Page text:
Morning commutes can be super stressful. From the rush of getting out the door with your kids to your partner or even your pet nagging you to the jam-packed streets or public transit, the journey to the office wears you out before you even truly begin the day. Even if you indulged in that double shot espresso. Now there’s a newcomer joining the route to work, and it’s looking to reinvent the commute via ridesharing.

Ride is a ridesharing service that matches you with your carpooling coworkers to create an efficient and money-saving way to get to work. This new carpooling option — which launched this week for businesses throughout the US on iOS devices — has the backing of Uber’s former chief technology officer, Oscar Salazar. So, we’re expecting this to blow up in 3, 2, 1…

What makes Ride different from other rideshare apps like Lyft and Uber is that everyone hopping in the car is a co-worker, not a complete stranger. Yep, even the driver. After downloading the app and registering, you indicate whether you want to be a passenger or a driver. Then, after finalizing the process — entering your address, your office, your typical commuting days and times, etc. — Ride uses its algorithm to create carpools with your office mates by planning the most efficient routes for your team. Additional features include payment management within the app — no awkward money exchanges! — and a group chat so you can gossip with your cubicle buddies about Scandal or let ’em know you’re running five minutes behind. Or if it happens to be Friday and you want to treat your crew, you can send them a note that you picked up some coffee and bagels ;)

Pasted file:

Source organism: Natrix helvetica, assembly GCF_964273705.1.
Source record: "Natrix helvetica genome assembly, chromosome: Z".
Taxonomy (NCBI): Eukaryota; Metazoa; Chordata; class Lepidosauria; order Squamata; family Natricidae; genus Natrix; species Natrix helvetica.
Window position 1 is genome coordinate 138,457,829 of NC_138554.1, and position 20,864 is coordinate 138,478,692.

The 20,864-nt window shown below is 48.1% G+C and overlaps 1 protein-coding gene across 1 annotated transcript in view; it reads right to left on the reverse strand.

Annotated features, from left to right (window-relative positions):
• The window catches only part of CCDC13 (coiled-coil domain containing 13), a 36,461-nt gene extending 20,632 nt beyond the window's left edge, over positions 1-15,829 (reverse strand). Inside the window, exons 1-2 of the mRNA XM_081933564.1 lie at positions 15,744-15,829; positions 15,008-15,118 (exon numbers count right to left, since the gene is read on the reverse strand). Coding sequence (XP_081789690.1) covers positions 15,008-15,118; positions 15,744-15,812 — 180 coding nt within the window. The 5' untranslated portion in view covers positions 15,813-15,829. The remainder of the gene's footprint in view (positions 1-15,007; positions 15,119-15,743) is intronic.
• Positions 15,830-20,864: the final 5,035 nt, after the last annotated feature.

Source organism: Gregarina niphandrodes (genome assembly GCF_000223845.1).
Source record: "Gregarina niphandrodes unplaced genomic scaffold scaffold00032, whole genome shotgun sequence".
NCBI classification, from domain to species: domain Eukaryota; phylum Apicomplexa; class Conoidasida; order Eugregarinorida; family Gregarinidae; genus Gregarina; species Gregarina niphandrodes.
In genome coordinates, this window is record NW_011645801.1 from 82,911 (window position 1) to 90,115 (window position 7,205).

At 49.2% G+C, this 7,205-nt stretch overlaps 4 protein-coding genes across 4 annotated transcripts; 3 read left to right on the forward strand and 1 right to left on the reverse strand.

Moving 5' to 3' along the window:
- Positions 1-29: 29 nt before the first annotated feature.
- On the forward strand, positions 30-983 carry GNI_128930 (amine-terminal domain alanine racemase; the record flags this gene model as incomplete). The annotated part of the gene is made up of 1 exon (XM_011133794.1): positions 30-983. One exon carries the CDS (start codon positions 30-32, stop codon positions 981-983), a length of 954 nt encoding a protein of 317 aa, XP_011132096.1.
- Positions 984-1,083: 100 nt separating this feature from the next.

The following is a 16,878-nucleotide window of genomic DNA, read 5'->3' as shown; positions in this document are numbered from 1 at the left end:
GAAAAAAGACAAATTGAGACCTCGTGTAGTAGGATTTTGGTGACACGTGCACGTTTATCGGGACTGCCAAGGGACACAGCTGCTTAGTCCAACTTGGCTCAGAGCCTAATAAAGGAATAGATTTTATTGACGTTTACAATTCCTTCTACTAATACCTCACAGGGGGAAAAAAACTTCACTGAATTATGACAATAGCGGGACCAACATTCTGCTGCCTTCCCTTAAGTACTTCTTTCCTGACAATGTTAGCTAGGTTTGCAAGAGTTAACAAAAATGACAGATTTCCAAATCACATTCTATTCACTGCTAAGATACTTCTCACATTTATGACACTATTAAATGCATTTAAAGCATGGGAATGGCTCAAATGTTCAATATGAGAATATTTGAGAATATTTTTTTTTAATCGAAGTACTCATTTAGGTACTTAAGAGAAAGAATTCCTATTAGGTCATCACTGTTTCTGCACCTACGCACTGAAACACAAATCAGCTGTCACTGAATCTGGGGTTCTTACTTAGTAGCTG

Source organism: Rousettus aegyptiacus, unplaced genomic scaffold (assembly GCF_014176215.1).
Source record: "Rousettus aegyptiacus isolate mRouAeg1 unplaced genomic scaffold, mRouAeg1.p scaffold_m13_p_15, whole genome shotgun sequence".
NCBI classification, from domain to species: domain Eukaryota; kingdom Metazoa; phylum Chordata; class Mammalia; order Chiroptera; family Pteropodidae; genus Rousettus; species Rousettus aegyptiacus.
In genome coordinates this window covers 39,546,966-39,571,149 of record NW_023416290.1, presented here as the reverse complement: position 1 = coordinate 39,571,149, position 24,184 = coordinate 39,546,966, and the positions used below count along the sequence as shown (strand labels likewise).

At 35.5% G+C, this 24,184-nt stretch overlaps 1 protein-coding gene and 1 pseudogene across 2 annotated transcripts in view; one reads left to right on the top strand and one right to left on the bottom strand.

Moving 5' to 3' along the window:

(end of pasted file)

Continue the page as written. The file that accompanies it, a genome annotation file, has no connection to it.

Not only is there no strange driver (or passengers) with Ride, but the one behind the wheel doesn’t technically get paid, either. Every ride’s cost is determined depending on gas prices and the distance of the trip. Once complete, passengers pay within the app to reimburse the driver for the ride/gas.

While carpooling is great for the environment — fewer cars on the road = less gas — the options are starting to become just as jam-packed as rush hour traffic. There are shared route options like Carma, Duet, Carpooling and Spaceship that help fill up empty seats on similar work routes to allow business commuters to hop in the HOV lane. There are also outlets for busy parents and their kids to make getting to practice and recital easier, like Shuddle and Carpool-Kids. KangaDo acts as a one-stop shop for rideshares and outlets for playdates. With an ex-Uber employee in the driver’s seat and a user experience mirroring that of the rideshare apps you’ve gotten used to using, we can see this one pulling ahead as a couple of the others run out of gas.

Will you be using Ride or do you use other carpooling apps for your commute? Let us know in the comments.